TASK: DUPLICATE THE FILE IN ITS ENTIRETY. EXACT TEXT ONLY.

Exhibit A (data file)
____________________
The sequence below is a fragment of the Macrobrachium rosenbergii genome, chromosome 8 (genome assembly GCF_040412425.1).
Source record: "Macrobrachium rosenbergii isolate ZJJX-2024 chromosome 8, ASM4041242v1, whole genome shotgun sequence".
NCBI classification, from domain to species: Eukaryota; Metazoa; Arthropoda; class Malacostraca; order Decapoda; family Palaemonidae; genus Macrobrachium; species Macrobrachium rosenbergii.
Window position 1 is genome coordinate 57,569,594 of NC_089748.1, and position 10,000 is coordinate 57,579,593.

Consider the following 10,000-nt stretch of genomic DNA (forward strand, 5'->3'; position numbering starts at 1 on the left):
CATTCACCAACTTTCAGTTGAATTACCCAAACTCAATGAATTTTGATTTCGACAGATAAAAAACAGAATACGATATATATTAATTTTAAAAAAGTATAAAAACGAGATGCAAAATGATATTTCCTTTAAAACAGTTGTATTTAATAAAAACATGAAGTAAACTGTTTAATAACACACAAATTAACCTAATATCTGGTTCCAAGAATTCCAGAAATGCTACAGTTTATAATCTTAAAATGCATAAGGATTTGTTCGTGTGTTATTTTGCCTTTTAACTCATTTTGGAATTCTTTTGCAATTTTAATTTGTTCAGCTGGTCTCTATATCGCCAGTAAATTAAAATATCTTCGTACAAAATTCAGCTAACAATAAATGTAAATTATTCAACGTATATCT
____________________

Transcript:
The sequence below is a fragment of the Macrobrachium rosenbergii genome, chromosome 8 (genome assembly GCF_040412425.1).
Source record: "Macrobrachium rosenbergii isolate ZJJX-2024 chromosome 8, ASM4041242v1, whole genome shotgun sequence".
NCBI classification, from domain to species: Eukaryota; Metazoa; Arthropoda; class Malacostraca; order Decapoda; family Palaemonidae; genus Macrobrachium; species Macrobrachium rosenbergii.
Window position 1 is genome coordinate 57,569,594 of NC_089748.1, and position 10,000 is coordinate 57,579,593.

Consider the following 10,000-nt stretch of genomic DNA (forward strand, 5'->3'; position numbering starts at 1 on the left):
CATTCACCAACTTTCAGTTGAATTACCCAAACTCAATGAATTTTGATTTCGACAGATAAAAAACAGAATACGATATATATTAATTTTAAAAAAGTATAAAAACGAGATGCAAAATGATATTTCCTTTAAAACAGTTGTATTTAATAAAAACATGAAGTAAACTGTTTAATAACACACAAATTAACCTAATATCTGGTTCCAAGAATTCCAGAAATGCTACAGTTTATAATCTTAAAATGCATAAGGATTTGTTCGTGTGTTATTTTGCCTTTTAACTCATTTTGGAATTCTTTTGCAATTTTAATTTGTTCAGCTGGTCTCTATATCGCCAGTAAATTAAAATATCTTCGTACAAAATTCAGCTAACAATAAATGTAAATTATTCAACGTATATCT